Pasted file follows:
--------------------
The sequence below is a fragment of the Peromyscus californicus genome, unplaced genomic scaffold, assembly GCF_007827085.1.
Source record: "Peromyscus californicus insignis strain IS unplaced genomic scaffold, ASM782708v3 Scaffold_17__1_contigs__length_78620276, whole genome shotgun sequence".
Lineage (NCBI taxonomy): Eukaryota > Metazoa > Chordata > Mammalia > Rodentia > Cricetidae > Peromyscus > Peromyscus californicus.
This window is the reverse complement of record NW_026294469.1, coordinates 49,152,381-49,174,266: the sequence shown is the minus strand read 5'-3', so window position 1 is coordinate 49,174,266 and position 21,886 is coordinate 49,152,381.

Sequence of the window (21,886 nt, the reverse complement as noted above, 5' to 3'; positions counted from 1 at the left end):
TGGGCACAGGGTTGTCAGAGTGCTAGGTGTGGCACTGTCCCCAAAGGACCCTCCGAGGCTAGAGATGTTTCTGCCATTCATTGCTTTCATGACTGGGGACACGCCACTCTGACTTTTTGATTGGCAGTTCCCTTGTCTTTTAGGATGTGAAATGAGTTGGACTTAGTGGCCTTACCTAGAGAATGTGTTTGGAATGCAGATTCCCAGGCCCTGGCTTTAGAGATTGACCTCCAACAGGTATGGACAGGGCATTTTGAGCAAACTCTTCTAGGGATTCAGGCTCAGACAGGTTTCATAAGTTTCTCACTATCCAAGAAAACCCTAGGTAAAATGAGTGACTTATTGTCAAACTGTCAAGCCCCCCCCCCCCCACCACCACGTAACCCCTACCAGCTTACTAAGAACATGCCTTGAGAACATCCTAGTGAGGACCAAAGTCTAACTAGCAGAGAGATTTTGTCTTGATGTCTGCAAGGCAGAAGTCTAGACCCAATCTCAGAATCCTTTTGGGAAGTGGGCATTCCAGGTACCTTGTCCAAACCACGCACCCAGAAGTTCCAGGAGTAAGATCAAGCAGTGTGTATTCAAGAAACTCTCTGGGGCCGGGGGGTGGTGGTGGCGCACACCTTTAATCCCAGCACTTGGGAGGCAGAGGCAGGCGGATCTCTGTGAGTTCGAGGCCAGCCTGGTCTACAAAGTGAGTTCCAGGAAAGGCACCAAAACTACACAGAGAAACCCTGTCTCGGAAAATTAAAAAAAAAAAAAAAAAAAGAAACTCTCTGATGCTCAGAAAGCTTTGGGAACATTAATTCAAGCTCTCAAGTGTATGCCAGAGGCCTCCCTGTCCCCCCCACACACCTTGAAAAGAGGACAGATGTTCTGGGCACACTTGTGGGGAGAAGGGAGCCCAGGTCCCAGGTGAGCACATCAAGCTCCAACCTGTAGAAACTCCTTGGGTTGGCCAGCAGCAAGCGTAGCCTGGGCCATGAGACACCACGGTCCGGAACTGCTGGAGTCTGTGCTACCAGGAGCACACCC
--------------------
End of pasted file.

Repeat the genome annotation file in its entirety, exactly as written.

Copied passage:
The sequence below is a fragment of the Peromyscus californicus genome, unplaced genomic scaffold, assembly GCF_007827085.1.
Source record: "Peromyscus californicus insignis strain IS unplaced genomic scaffold, ASM782708v3 Scaffold_17__1_contigs__length_78620276, whole genome shotgun sequence".
Lineage (NCBI taxonomy): Eukaryota > Metazoa > Chordata > Mammalia > Rodentia > Cricetidae > Peromyscus > Peromyscus californicus.
This window is the reverse complement of record NW_026294469.1, coordinates 49,152,381-49,174,266: the sequence shown is the minus strand read 5'-3', so window position 1 is coordinate 49,174,266 and position 21,886 is coordinate 49,152,381.

Sequence of the window (21,886 nt, the reverse complement as noted above, 5' to 3'; positions counted from 1 at the left end):
TGGGCACAGGGTTGTCAGAGTGCTAGGTGTGGCACTGTCCCCAAAGGACCCTCCGAGGCTAGAGATGTTTCTGCCATTCATTGCTTTCATGACTGGGGACACGCCACTCTGACTTTTTGATTGGCAGTTCCCTTGTCTTTTAGGATGTGAAATGAGTTGGACTTAGTGGCCTTACCTAGAGAATGTGTTTGGAATGCAGATTCCCAGGCCCTGGCTTTAGAGATTGACCTCCAACAGGTATGGACAGGGCATTTTGAGCAAACTCTTCTAGGGATTCAGGCTCAGACAGGTTTCATAAGTTTCTCACTATCCAAGAAAACCCTAGGTAAAATGAGTGACTTATTGTCAAACTGTCAAGCCCCCCCCCCCCCACCACCACGTAACCCCTACCAGCTTACTAAGAACATGCCTTGAGAACATCCTAGTGAGGACCAAAGTCTAACTAGCAGAGAGATTTTGTCTTGATGTCTGCAAGGCAGAAGTCTAGACCCAATCTCAGAATCCTTTTGGGAAGTGGGCATTCCAGGTACCTTGTCCAAACCACGCACCCAGAAGTTCCAGGAGTAAGATCAAGCAGTGTGTATTCAAGAAACTCTCTGGGGCCGGGGGGTGGTGGTGGCGCACACCTTTAATCCCAGCACTTGGGAGGCAGAGGCAGGCGGATCTCTGTGAGTTCGAGGCCAGCCTGGTCTACAAAGTGAGTTCCAGGAAAGGCACCAAAACTACACAGAGAAACCCTGTCTCGGAAAATTAAAAAAAAAAAAAAAAAAAGAAACTCTCTGATGCTCAGAAAGCTTTGGGAACATTAATTCAAGCTCTCAAGTGTATGCCAGAGGCCTCCCTGTCCCCCCCACACACCTTGAAAAGAGGACAGATGTTCTGGGCACACTTGTGGGGAGAAGGGAGCCCAGGTCCCAGGTGAGCACATCAAGCTCCAACCTGTAGAAACTCCTTGGGTTGGCCAGCAGCAAGCGTAGCCTGGGCCATGAGACACCACGGTCCGGAACTGCTGGAGTCTGTGCTACCAGGAGCACACCC